Last year, it was announced that Lady Bird director Greta Gerwig would be doing her own adaptation of Louisa May Alcott’s seminal novel Little Women, starring Emma Watson as Meg, Florence Pugh as Amy, Saoirse Ronan as Jo, Eliza Scanlen as Beth, Timothée Chalamet as Theodore “Laurie” Laurence, Laura Dern as Marmee March, and Meryl Streep as Aunt March. I’m a huge fan of Little Women, Alcott, and Greta Gerwig. Yet, just like when I first heard of the movie coming out, I’m struck by just how white it has chosen to be.
For the record, yes, I know that all the characters in the source material are white and that it takes place during the Civil War, and all the historical trappings that I’m supposed to accept are a valid excuse for a movie made in 2019 to be completely white and (I’m guessing) heterosexual, but I have to tell you, as someone who does actually love historical period dramas and 18th/19th century literature, I’m kind of over that excuse. Shows like Anne With an E, The Borgias, The Spanish Princess, and movies like A Little Princess, Mary Queen of Scots, and Lady Macbeth have been able to elevate their stories by not treating women of color as if they have no place in history.
Little Women takes place in a fictionalized version of Concord, Massachusetts during the American Civil War. The March sisters and their mother, Marmee, live together as they go from girlhood into adulthood, with Jo March (Jane Eyre’s proto-feminist American counterpart) being the breakout character due to her temper, strong will, and creativity.
I enjoy Little Women, and I know I’ll see this movie, and I appreciate that Greta Gerwig was drawn to this story because of feminism that has so long been a part of that narrative. That doesn’t mean we can’t address that this version of feminism is not inclusive, even though there are plenty of non-white, non-cishet people who love this book. A book that takes place during the American Civil War, but never mentions or deals with slavery explicitly, is universal because it focuses on a moment separated from the war that gives women a time to grow and explore themselves without men around, but also without outside conflict. Little Women is character-driven and about family bonds. That is what makes the story so powerful.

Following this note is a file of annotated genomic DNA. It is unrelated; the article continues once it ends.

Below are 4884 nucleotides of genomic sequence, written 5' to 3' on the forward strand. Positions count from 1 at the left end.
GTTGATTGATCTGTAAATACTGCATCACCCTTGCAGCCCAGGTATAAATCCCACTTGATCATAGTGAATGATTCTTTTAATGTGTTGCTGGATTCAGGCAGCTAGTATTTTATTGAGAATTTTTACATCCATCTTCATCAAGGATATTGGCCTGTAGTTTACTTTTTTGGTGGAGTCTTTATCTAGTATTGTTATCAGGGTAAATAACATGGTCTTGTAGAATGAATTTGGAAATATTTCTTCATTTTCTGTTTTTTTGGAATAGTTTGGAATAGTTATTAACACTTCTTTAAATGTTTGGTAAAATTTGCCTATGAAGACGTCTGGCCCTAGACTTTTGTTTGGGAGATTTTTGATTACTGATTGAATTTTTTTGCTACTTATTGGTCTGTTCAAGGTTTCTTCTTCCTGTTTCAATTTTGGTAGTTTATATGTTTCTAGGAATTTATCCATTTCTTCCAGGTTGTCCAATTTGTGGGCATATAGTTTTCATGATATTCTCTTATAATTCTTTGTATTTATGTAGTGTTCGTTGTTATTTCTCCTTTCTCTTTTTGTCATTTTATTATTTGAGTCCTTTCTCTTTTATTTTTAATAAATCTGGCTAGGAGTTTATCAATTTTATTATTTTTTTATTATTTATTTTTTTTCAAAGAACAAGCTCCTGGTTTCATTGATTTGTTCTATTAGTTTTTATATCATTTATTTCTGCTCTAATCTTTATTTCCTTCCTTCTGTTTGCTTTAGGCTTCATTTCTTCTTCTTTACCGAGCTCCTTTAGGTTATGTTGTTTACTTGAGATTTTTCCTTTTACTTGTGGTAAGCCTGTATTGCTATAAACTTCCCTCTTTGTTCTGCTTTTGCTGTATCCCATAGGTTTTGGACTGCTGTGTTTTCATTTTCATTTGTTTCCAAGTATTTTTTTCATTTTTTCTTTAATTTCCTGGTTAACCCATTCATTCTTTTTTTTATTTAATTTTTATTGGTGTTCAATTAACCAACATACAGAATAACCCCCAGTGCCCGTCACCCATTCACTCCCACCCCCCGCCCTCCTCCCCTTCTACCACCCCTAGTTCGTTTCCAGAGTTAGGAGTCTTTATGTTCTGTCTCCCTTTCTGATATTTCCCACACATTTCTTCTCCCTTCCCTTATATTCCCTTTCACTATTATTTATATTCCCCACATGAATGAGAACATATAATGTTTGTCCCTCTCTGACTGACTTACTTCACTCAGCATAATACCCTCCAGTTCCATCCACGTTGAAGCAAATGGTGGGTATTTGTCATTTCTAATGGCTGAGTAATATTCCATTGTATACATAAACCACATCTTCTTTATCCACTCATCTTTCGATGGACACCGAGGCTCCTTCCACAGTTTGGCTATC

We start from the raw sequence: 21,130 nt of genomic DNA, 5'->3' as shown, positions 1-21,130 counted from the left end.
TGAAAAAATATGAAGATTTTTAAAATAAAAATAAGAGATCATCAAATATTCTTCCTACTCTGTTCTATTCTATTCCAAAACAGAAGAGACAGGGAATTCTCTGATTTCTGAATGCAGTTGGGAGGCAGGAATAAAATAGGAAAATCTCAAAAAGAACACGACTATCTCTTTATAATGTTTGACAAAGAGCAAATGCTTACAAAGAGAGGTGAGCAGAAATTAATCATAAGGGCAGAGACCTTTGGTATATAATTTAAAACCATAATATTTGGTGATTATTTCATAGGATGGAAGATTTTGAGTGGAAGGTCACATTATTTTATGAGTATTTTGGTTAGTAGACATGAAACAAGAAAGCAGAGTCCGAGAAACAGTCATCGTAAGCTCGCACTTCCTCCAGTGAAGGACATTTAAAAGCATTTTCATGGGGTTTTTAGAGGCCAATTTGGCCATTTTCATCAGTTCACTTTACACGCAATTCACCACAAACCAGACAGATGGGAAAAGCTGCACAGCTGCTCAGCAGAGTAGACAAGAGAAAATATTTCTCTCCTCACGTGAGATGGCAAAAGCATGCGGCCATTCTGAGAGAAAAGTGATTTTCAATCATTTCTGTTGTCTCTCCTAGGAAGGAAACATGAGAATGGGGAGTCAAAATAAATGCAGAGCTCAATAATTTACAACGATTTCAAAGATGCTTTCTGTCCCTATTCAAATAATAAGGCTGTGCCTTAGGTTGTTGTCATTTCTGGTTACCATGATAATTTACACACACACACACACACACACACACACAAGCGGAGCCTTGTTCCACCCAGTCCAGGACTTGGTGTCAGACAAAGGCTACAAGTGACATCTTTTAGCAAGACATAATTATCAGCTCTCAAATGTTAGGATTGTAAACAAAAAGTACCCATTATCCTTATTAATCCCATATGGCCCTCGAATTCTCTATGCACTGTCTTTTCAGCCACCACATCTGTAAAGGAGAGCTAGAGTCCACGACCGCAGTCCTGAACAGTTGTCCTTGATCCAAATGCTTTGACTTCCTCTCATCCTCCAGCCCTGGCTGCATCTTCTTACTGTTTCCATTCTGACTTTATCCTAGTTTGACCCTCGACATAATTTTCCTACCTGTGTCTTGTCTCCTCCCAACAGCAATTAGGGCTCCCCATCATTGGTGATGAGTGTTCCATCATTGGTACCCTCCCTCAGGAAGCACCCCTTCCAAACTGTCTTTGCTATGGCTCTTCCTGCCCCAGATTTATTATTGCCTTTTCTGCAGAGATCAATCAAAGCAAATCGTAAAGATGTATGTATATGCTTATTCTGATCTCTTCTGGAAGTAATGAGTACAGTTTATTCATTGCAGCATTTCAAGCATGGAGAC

However, when we talk about Little Women being a universal or an “All-American Girl” novel, we can’t ignore that it’s because we, as a society, have given whiteness that space to be “universal,” even as it excludes everyone else.
In real life, Alcott was both an abolitionist and a feminist, with her and her family serving as station masters on the Underground Railroad and activist Frederick Douglass frequently visiting there. That element of her family life doesn’t exist in Little Women despite its semi-autobiographical element, and let’s be real, that exists because she wrote the book to make money, because her family always struggled financially.
I think an easy way for there to be more diversity in adaptations, without changing the race of the existing characters, would be to include those things. It wouldn’t take away from the film, unless the element you are most bound to its proto-feminism being pretty mundane by today’s standards and largely apolitical otherwise.
Thinking about this movie, I’m reminded of the 2017 Sofia Coppola movie The Beguiled, which got some controversy for removing a Black female enslaved supporting character who serves as a foil in the book, and original film, to the white female characters and the kidnapped man. Sofia Coppola’s reason for this was that she didn’t feel like she could do justice to that aspect of the story and just … left it out—except that’s not an excuse when you’re doing a movie steeped in white Southern womanhood.
Gerwig’s Little Women will be the eighth film to tackle the book. It’s been serialized by the BBC four times, there are two animes, and many, many more. It’s loved, and it’s loved for a reason, and I’m not trying to remove any of that from the story. But, as we talk about feminism, feminist filmmaking, and supporting female directors, which often ends up being white women, we should also ask them why, when they make stories about young women, they can only do it with white characters.
We should be able to ask them why they see feminity and girlhood only through whiteness. We should ask them how they are going to be inclusive feminists, if not onscreen, then behind the scenes, and if they are going to support and uplift stories that feature women of color, queer women, women with disabilities, and other things that these movies, while beautiful and touching, and often very well-meaning, overlook.
(via THR, image: Wilson Webb/© 2019 CTMG, Inc.)
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